BOD MAGAZINE – Political correctness: How PC is too PC?

Alexis Simmons

University campuses are places of intellectual exploration and discovery. They are designated spaces for creative expression both in the classroom and extracurriculars, giving students an opportunity to break out of their comfort zones. The conversations and debates that stem from dissenting opinions are often times of the greatest growth for students, both personally and intellectually. Recently, some have argued that an increasingly prominent culture of political correctness in the classroom is making it more difficult for these kinds of discussions to happen. A desire to create “safe spaces” for students drives this concept, but it also causes people to ask, “What is a safe space?”

Syracuse University recently reneged an invitation to Shimon Dotan, renowned Israeli documentarian, due to fear of negative repercussions from Boycott, Divestment, Sanctions (BDS) activists, whose purpose is to support the Palestinian cause for boycott, divestment and international sanctions against Israel. Professor M. Gail Hamner disinvited Dotan from “The Place of Religion in Film” academic conference. She wrote to him, “I now am embarrassed to share that my SU colleagues, on hearing about my attempt to secure your presentation, have warned me that the BDS faction on campus will make matters very unpleasant for you and for me if you come.” The Atlantic described the film, The Settlers, “[The film] chronicles the history and present state of the religious settler movement in the West Bank, where more than 400,000 Israeli Jews live on occupied land.” This was apparently too controversial for the university.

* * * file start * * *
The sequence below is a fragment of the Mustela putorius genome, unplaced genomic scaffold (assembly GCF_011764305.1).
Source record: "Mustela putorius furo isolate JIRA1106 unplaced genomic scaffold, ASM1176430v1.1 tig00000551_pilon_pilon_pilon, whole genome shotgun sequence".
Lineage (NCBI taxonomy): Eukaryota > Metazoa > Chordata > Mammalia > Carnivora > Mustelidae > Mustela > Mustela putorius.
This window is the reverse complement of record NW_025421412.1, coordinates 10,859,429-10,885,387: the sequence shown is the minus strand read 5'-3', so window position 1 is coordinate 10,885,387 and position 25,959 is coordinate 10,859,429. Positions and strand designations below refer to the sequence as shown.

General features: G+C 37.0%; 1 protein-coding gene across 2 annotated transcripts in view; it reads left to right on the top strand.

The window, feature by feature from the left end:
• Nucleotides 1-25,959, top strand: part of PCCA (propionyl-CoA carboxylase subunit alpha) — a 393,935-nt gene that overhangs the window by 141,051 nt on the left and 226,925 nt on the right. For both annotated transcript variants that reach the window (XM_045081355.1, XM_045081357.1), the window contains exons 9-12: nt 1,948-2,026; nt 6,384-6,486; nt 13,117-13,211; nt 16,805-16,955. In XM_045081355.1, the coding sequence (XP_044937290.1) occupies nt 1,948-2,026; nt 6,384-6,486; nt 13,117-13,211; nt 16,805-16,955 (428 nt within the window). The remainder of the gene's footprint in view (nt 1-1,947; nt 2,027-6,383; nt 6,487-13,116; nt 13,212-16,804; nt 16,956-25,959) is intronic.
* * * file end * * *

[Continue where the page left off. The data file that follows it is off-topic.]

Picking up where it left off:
On a college campus, a student is there to grow and mature as they study. People grow the most when taken out of their comfort zones. This does not mean that trigger warnings and a general appreciation for political correctness are all wrong. When used correctly, in an intellectually stimulating environment, they are extremely useful in allowing for thought-provoking and heated discussions.

“Trigger warnings”, originating from a context of sexual assault or harassment, are a common way to forewarn people of forthcoming information that may provoke a strong emotional response. A common example of a trigger warning can be seen in many syllabi. If an assigned reading has a graphic description of a sexual assault, it is common for the professor to warn the students of the upcoming language. This is done for the purpose of allowing more controversial content to be presented because, in theory, it would be less alarming with a warning.

University of Chicago recently sent a letter out to its incoming freshmen preparing them for a trigger warning-free college experience, justifying this decision ultimately by citing academic freedom. Some claimed that trigger warnings provided a vehicle to prepare students for controversial material while others say they are being used to hinder students.